September 12, 2018

Van Hollen Statement on Charles Rettig

Today, U.S. Senator Chris Van Hollen released the following statement in opposition to the confirmation of Charles Rettig to become Commissioner of Internal Revenue. 

I opposed the confirmation of Charles Rettig to become the Commissioner of Internal Revenue, because I am concerned about the flow of secret money in our elections. Mr. Rettig refused to give a clear answer on whether the IRS would take steps to address this problem under his leadership, which is especially concerning in light of recent actions by the Trump Administration that make the situation even worse than it was before.
In response to the Supreme Court’s Citizens United decision in 2010, I introduced the DISCLOSE Act, which passed the House of Representatives, to ensure that the identities of donors to political campaign would be disclosed. Unfortunately, it failed to pass the Senate. In 2013, after many secret money groups established themselves as 501(c)(4) social welfare organizations, I filed a suit against the IRS to compel them to ensure that the primary purpose of these organizations was in fact for social welfare as opposed to politics. The IRS indicated that it would address this issue and, as a result, we withdrew the complaint.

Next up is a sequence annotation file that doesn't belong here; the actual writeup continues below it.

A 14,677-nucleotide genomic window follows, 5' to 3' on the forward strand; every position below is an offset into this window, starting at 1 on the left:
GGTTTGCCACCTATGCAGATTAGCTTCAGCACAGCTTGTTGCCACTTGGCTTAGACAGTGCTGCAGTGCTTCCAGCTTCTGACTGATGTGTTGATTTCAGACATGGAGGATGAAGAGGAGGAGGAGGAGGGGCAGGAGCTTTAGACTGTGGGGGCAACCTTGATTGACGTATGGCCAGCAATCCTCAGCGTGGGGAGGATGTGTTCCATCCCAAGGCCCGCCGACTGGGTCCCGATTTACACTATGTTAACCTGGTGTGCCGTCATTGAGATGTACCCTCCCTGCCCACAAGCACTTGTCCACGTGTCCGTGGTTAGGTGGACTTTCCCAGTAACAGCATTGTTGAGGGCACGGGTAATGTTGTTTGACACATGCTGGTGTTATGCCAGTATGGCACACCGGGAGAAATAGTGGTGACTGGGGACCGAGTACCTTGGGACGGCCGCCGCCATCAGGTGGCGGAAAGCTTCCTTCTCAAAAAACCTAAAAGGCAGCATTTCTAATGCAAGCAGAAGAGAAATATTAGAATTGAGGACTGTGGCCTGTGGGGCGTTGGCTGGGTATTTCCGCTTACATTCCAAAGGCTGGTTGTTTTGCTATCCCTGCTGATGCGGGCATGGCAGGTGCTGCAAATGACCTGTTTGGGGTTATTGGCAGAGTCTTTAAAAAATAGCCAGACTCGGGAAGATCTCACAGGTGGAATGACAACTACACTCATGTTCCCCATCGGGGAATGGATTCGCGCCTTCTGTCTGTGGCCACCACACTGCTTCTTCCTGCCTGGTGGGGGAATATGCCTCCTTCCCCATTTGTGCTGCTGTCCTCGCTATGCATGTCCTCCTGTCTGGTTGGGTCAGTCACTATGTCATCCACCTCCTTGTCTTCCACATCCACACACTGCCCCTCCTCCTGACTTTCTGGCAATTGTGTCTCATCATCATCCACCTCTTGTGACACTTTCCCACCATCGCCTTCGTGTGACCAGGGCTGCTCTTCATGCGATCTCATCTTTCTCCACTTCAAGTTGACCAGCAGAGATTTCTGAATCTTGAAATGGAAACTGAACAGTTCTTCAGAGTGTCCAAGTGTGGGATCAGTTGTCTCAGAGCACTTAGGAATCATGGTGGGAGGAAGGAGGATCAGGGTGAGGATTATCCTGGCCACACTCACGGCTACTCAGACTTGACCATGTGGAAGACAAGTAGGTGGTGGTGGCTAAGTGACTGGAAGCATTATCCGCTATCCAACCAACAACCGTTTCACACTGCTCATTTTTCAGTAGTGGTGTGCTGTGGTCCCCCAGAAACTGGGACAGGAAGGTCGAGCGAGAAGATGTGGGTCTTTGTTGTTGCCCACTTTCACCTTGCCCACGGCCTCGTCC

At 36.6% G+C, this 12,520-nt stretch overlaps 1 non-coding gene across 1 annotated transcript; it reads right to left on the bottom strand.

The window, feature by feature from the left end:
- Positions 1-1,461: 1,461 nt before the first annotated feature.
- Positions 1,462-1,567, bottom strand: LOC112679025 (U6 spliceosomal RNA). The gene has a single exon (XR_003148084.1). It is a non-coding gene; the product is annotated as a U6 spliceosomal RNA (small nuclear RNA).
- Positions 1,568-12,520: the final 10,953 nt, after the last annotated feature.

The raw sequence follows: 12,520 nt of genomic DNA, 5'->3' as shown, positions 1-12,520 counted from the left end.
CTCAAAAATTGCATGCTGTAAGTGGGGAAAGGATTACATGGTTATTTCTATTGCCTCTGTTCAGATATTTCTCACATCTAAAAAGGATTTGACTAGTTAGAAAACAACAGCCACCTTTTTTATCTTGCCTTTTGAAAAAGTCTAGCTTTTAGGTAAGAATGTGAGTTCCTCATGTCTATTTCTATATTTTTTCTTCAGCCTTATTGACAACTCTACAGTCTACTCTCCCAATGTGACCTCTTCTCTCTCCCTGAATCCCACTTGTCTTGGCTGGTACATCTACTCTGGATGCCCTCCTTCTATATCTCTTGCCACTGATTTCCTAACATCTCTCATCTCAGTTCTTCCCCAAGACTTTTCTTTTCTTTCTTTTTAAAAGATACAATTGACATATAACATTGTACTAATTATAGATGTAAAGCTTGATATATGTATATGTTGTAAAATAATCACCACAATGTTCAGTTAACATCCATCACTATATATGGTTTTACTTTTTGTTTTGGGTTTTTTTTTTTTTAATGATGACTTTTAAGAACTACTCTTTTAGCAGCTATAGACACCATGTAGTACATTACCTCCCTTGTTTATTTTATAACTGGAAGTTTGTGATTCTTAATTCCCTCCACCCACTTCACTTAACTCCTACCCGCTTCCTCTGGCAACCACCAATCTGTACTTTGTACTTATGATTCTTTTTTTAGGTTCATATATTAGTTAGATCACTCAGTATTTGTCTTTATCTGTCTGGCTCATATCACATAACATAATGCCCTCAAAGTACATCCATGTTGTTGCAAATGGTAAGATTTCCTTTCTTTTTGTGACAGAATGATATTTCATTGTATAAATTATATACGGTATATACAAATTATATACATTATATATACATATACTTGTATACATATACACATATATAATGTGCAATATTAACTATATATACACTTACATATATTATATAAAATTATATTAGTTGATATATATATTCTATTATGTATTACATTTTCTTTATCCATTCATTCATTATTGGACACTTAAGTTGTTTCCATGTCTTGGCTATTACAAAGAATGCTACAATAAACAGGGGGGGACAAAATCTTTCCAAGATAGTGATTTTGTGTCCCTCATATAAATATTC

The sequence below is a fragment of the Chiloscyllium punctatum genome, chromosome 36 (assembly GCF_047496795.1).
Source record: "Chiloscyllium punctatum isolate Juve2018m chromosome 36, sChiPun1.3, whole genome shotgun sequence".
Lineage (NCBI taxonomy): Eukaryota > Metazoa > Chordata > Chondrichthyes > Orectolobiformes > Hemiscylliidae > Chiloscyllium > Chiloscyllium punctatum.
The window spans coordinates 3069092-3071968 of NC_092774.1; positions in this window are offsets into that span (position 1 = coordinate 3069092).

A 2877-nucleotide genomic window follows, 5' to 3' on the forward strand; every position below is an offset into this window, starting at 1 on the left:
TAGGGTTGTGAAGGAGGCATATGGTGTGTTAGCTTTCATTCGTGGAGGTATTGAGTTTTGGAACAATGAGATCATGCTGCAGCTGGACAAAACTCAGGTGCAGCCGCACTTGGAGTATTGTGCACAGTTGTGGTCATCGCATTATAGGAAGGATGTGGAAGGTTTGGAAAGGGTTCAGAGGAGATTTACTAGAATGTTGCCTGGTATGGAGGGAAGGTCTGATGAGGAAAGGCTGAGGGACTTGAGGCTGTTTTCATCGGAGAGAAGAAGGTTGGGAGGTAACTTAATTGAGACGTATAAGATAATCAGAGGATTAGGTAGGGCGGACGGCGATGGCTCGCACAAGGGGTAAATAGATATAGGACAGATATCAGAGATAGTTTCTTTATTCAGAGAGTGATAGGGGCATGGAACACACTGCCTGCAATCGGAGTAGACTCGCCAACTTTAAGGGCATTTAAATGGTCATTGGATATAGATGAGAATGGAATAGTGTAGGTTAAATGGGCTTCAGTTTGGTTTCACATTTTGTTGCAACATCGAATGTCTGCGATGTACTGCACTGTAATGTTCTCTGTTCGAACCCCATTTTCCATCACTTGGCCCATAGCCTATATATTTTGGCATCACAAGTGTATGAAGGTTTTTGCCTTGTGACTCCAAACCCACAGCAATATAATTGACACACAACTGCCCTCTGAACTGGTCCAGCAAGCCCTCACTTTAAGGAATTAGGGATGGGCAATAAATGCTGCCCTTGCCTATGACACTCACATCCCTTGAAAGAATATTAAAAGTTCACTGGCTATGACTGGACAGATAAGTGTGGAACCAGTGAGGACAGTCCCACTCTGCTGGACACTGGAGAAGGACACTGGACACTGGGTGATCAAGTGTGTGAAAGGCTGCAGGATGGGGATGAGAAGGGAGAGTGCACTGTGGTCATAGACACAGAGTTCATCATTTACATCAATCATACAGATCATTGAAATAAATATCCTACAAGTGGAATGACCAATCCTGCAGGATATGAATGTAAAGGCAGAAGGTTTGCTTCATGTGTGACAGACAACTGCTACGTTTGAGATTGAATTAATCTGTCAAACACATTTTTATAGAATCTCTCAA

Unfortunately, the IRS never followed through on its commitment. Instead, under President Trump, the IRS eliminated the requirement for 501(c)(4) groups to report their donors to the IRS. These reports to the IRS were not public, but at least they provided some level of protection for the IRS to stop illegal political spending, including by foreign governments and interests. Today, some of these 501(c)(4) organizations finance huge political operations on behalf donors that seek to remain anonymous.

Furthermore, I was among the 10 Senators who sent a letter to Mr. Rettig asking for his assurance that the IRS would treat all states fairly after the new tax law sharply curtailed the federal tax deduction for state and local taxes. We were concerned about politically motivated changes to longstanding IRS rules governing the treatment of state tax credits for charitable contributions. Mr. Rettig failed to even respond to our letter, raising serious concerns about how the IRS will respond to oversight from Congress and concerns from the public under Mr. Rettig’s leadership.